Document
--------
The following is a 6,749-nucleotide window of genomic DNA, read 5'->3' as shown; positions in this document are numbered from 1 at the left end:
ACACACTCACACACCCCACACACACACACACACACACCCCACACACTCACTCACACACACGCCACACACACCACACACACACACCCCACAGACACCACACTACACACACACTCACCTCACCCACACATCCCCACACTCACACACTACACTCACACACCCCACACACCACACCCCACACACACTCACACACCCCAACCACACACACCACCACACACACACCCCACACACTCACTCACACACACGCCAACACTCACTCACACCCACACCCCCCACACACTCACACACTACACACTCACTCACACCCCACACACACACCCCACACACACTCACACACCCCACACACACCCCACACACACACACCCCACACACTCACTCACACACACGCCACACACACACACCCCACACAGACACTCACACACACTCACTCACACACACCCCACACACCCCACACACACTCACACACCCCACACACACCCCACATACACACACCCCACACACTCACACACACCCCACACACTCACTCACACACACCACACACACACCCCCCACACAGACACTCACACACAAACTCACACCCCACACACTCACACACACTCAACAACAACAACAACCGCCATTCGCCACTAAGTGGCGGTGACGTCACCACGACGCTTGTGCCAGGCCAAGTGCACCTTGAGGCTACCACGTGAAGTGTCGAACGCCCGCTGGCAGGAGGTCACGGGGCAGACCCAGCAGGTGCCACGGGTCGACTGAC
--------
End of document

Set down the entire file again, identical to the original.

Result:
The following is a 6,749-nucleotide window of genomic DNA, read 5'->3' as shown; positions in this document are numbered from 1 at the left end:
ACACACTCACACACCCCACACACACACACACACACACCCCACACACTCACTCACACACACGCCACACACACCACACACACACACCCCACAGACACCACACTACACACACACTCACCTCACCCACACATCCCCACACTCACACACTACACTCACACACCCCACACACCACACCCCACACACACTCACACACCCCAACCACACACACCACCACACACACACCCCACACACTCACTCACACACACGCCAACACTCACTCACACCCACACCCCCCACACACTCACACACTACACACTCACTCACACCCCACACACACACCCCACACACACTCACACACCCCACACACACCCCACACACACACACCCCACACACTCACTCACACACACGCCACACACACACACCCCACACAGACACTCACACACACTCACTCACACACACCCCACACACCCCACACACACTCACACACCCCACACACACCCCACATACACACACCCCACACACTCACACACACCCCACACACTCACTCACACACACCACACACACACCCCCCACACAGACACTCACACACAAACTCACACCCCACACACTCACACACACTCAACAACAACAACAACCGCCATTCGCCACTAAGTGGCGGTGACGTCACCACGACGCTTGTGCCAGGCCAAGTGCACCTTGAGGCTACCACGTGAAGTGTCGAACGCCCGCTGGCAGGAGGTCACGGGGCAGACCCAGCAGGTGCCACGGGTCGACTGAC